Retiring in Prescott: It’s Not Just for Seniors

Is Prescott just a retirement destination for seniors? Having lived in Prescott for years, I get asked this question frequently. The answer is a hard, NO!

With its beautiful landscapes, reasonable cost of living, and tax benefits, Prescott has become an increasingly attractive destination for people of all ages who want to retire or buy a second home. 

What does retirement look like here, especially if you’re under the age of 55? We’ll take a closer look at the demographics, quality of life opportunities, and more that makeup today’s modern version of retirement in Prescott.

Table of Contents:

Demographics of Retirees Moving to Prescott

Prescott is a historic place, founded in 1864. It was twice the capital of Arizona Territory. Many residents refer to Prescott as “everybody’s hometown.” And it is.

Some have described the Prescott courthouse plaza as a “movie set.” It is truly idyllic.

The age range of retirees moving to Prescott is quite varied. The majority are between 55 and 74, but many have chosen to retire early in their 40s and 50s. They move here for the mild climate and beautiful scenery. 

Prescott is a city where the young, the middle-aged, and the seniors come together. In my circle of friends (and it’s ever-expanding), we range between 40 and 75. We draw from each other’s experiences, learn from each other, and have a great time together. This is what makes the Prescott lifestyle so unique.

It’s a multi-generational and multi-cultural city. There is a great sense of unity here, unlike other cities such as Phoenix, Los Angeles, San Francisco, and New York. It is the center of our city, the downtown courthouse plaza, that brings people together from every walk of life. 

You won’t find a courthouse plaza like ours in Prescott Valley, Sedona, or Flagstaff. Prescott is truly one-of-a-kind.

Prescott, Arizona Courthouse Plaza.
Prescott Courthouse Plaza. ©2023PrescottVoice

On any given day you can find families, retired couples, and teenagers engaging in conversation as they walk and mill around the courthouse square. Many people have dogs and you will find them being exercised every day on the plaza grounds.

Dogs are great conversation starters. I have personally met many people this way who have become lifelong friends.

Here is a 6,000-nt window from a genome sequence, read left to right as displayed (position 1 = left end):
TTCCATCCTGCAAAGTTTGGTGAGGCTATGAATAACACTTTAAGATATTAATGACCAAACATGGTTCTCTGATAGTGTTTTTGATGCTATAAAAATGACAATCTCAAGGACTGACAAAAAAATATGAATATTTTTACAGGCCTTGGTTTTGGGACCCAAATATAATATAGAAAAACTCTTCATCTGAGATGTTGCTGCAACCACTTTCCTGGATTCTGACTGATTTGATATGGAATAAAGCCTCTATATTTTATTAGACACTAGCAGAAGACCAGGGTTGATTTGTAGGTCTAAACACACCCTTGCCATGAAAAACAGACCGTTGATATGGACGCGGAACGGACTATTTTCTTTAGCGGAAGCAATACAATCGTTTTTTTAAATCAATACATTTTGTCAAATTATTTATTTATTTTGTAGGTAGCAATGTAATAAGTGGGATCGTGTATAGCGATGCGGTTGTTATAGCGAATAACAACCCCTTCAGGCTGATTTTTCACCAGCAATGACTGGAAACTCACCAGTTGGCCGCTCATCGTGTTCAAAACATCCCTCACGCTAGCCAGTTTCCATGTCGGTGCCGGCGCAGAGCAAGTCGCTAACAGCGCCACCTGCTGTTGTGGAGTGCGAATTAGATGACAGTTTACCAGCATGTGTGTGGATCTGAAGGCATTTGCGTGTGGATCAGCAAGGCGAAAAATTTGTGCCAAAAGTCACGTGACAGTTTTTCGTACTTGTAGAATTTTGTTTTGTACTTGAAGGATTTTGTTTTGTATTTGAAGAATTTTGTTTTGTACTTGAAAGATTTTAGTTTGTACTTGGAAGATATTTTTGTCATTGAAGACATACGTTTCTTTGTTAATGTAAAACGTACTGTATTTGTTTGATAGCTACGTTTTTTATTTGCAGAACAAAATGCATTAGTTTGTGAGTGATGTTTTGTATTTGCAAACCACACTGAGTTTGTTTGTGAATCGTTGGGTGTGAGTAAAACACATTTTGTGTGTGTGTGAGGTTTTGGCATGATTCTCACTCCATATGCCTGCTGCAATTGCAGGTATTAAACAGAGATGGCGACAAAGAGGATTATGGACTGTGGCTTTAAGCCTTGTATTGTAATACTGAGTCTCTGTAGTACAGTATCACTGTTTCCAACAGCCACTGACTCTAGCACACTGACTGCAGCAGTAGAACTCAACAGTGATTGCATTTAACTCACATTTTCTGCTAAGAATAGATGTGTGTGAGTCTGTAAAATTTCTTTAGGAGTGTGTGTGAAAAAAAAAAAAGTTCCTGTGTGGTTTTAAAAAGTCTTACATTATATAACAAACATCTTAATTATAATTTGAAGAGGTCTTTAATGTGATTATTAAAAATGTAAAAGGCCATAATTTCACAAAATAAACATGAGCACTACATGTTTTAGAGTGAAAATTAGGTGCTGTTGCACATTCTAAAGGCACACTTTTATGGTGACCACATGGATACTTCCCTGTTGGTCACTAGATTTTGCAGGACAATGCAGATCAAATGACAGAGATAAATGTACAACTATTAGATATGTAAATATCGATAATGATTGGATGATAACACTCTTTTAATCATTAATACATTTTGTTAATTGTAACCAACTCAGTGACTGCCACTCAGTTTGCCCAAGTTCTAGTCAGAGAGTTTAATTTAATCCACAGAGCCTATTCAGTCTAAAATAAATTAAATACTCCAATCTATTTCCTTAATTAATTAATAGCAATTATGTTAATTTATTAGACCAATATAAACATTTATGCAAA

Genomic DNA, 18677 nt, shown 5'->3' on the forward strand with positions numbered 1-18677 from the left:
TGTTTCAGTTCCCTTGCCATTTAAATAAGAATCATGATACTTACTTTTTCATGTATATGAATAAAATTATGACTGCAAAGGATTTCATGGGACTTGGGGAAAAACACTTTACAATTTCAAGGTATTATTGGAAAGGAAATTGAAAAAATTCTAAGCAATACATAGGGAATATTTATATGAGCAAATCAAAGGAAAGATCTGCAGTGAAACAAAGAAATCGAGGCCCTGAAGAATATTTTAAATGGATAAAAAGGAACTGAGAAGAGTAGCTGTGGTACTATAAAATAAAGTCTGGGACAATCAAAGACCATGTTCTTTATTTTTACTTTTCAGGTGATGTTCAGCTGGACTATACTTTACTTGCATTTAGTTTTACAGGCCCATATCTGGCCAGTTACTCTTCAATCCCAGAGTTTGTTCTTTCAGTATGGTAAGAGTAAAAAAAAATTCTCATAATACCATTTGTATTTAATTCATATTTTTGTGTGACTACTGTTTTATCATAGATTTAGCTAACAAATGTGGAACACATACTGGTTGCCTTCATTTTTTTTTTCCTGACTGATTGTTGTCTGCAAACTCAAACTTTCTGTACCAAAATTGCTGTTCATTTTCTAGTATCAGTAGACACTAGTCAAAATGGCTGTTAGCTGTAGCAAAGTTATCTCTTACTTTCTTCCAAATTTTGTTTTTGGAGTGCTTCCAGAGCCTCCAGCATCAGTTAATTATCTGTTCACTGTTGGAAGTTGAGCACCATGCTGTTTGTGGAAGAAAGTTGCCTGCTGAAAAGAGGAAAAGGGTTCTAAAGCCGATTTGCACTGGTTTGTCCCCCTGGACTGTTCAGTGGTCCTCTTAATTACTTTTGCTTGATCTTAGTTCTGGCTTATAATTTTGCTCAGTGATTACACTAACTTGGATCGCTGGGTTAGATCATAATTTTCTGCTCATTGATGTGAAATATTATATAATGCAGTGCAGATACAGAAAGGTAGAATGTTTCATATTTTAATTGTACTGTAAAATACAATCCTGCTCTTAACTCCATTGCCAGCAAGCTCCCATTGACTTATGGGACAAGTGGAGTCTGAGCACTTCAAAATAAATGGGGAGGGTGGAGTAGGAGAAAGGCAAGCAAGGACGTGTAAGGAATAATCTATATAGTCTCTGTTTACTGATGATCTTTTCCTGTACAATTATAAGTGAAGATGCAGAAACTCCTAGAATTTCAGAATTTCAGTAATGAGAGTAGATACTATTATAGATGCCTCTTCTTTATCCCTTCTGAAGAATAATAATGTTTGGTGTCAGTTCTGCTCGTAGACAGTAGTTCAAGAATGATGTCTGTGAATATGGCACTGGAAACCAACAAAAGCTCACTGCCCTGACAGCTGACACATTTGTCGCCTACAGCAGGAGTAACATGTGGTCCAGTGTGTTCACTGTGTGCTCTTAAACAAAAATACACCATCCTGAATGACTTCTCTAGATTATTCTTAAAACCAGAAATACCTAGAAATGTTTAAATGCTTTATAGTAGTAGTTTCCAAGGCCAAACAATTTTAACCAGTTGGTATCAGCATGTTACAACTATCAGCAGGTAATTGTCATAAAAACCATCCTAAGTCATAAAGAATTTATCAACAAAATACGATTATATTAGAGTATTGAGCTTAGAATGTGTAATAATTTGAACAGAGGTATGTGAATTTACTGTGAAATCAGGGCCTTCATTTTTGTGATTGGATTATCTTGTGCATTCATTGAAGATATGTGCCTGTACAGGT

I live on the most iconic and historic street in all of Prescott, and I am always meeting and talking with people (especially first-time visitors) as they walk our beautiful tree-lined street.

Reasons for moving here vary. The cost of living is probably not at the top of the list. Prescott on average is about 20% higher than the national average for cost of living. However, the quality of life here is 99% better (in my unbiased opinion) than in many cities in the United States.

Someone coming from California, for example, may think Prescott’s cost of living is low. That would stand to reason as the cost of living is 50% to 75% higher in California than in the rest of the nation. On the other hand, someone moving to Prescott from Oklahoma may consider Prescott’s cost of living high. 

Inflation has taken a bite out of everyone’s pocketbooks in the last two years, but overall, Prescott’s cost of living is reasonable when compared to other destination cities.

Our mild climate, beautiful surroundings, cultural events, and the people that live here make this a great place to hang your hat. It’s just that simple. 

Photo of young and old enjoying time together in Prescott, Arizona.

Others move here because they want to be closer to family members already living here. Many find that Prescott offers an exceptional quality of life with plenty of outdoor activities and educational opportunities nearby.

Retirees moving to Prescott come from a variety of age ranges and backgrounds, with many citing recreational opportunities as reasons for relocating. However, retirement in Prescott is not limited to seniors, not even close. Younger generations can also take advantage of Prescott’s benefits by retiring early and they do. 

Retirement is for Younger Generations, Too

Retirement in Prescott for Younger Generations

Retiring early is becoming increasingly popular among younger generations, and Prescott has a lot to offer. Here are some benefits and opportunities available for younger retirees in this area.

Benefits of Retiring Early:

One of the most significant advantages of retiring early is having more time to pursue hobbies or activities you’ve always wanted to do but never had the chance. 

With no need to worry about working long hours or commuting, there’s plenty of time for leisurely pursuits like golfing, hiking, hunting, fishing, or simply exploring all that Northern Arizona has to offer.

In our 40s and 50s, we are generally healthier and stronger and able to pursue more extreme sports, too. This makes Prescott the perfect choice for early retirement.